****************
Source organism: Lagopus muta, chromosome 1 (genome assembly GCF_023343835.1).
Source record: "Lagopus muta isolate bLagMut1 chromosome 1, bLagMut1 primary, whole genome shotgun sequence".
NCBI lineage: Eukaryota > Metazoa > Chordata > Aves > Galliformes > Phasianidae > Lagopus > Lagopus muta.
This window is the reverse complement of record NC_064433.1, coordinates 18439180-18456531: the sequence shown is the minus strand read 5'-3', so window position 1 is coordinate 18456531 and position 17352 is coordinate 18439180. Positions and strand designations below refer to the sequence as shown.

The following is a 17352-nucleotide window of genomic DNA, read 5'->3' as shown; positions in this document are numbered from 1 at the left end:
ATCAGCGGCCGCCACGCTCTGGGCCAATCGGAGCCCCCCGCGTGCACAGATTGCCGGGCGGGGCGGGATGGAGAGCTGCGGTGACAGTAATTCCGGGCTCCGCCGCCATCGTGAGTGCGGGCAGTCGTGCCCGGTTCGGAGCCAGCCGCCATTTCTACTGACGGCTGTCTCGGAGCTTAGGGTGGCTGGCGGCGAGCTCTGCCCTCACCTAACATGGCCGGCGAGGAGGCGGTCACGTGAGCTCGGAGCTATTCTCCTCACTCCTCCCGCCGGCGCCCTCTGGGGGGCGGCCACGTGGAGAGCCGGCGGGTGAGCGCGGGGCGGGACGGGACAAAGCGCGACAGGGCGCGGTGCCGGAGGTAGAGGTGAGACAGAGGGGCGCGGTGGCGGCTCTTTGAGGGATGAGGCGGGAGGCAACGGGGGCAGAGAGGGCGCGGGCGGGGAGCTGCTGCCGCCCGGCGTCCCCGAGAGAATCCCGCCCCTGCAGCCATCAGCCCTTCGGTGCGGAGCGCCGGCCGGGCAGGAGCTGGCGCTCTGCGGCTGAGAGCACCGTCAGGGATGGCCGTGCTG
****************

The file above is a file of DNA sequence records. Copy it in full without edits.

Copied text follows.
Source organism: Lagopus muta, chromosome 1 (genome assembly GCF_023343835.1).
Source record: "Lagopus muta isolate bLagMut1 chromosome 1, bLagMut1 primary, whole genome shotgun sequence".
NCBI lineage: Eukaryota > Metazoa > Chordata > Aves > Galliformes > Phasianidae > Lagopus > Lagopus muta.
This window is the reverse complement of record NC_064433.1, coordinates 18439180-18456531: the sequence shown is the minus strand read 5'-3', so window position 1 is coordinate 18456531 and position 17352 is coordinate 18439180. Positions and strand designations below refer to the sequence as shown.

The following is a 17352-nucleotide window of genomic DNA, read 5'->3' as shown; positions in this document are numbered from 1 at the left end:
ATCAGCGGCCGCCACGCTCTGGGCCAATCGGAGCCCCCCGCGTGCACAGATTGCCGGGCGGGGCGGGATGGAGAGCTGCGGTGACAGTAATTCCGGGCTCCGCCGCCATCGTGAGTGCGGGCAGTCGTGCCCGGTTCGGAGCCAGCCGCCATTTCTACTGACGGCTGTCTCGGAGCTTAGGGTGGCTGGCGGCGAGCTCTGCCCTCACCTAACATGGCCGGCGAGGAGGCGGTCACGTGAGCTCGGAGCTATTCTCCTCACTCCTCCCGCCGGCGCCCTCTGGGGGGCGGCCACGTGGAGAGCCGGCGGGTGAGCGCGGGGCGGGACGGGACAAAGCGCGACAGGGCGCGGTGCCGGAGGTAGAGGTGAGACAGAGGGGCGCGGTGGCGGCTCTTTGAGGGATGAGGCGGGAGGCAACGGGGGCAGAGAGGGCGCGGGCGGGGAGCTGCTGCCGCCCGGCGTCCCCGAGAGAATCCCGCCCCTGCAGCCATCAGCCCTTCGGTGCGGAGCGCCGGCCGGGCAGGAGCTGGCGCTCTGCGGCTGAGAGCACCGTCAGGGATGGCCGTGCTG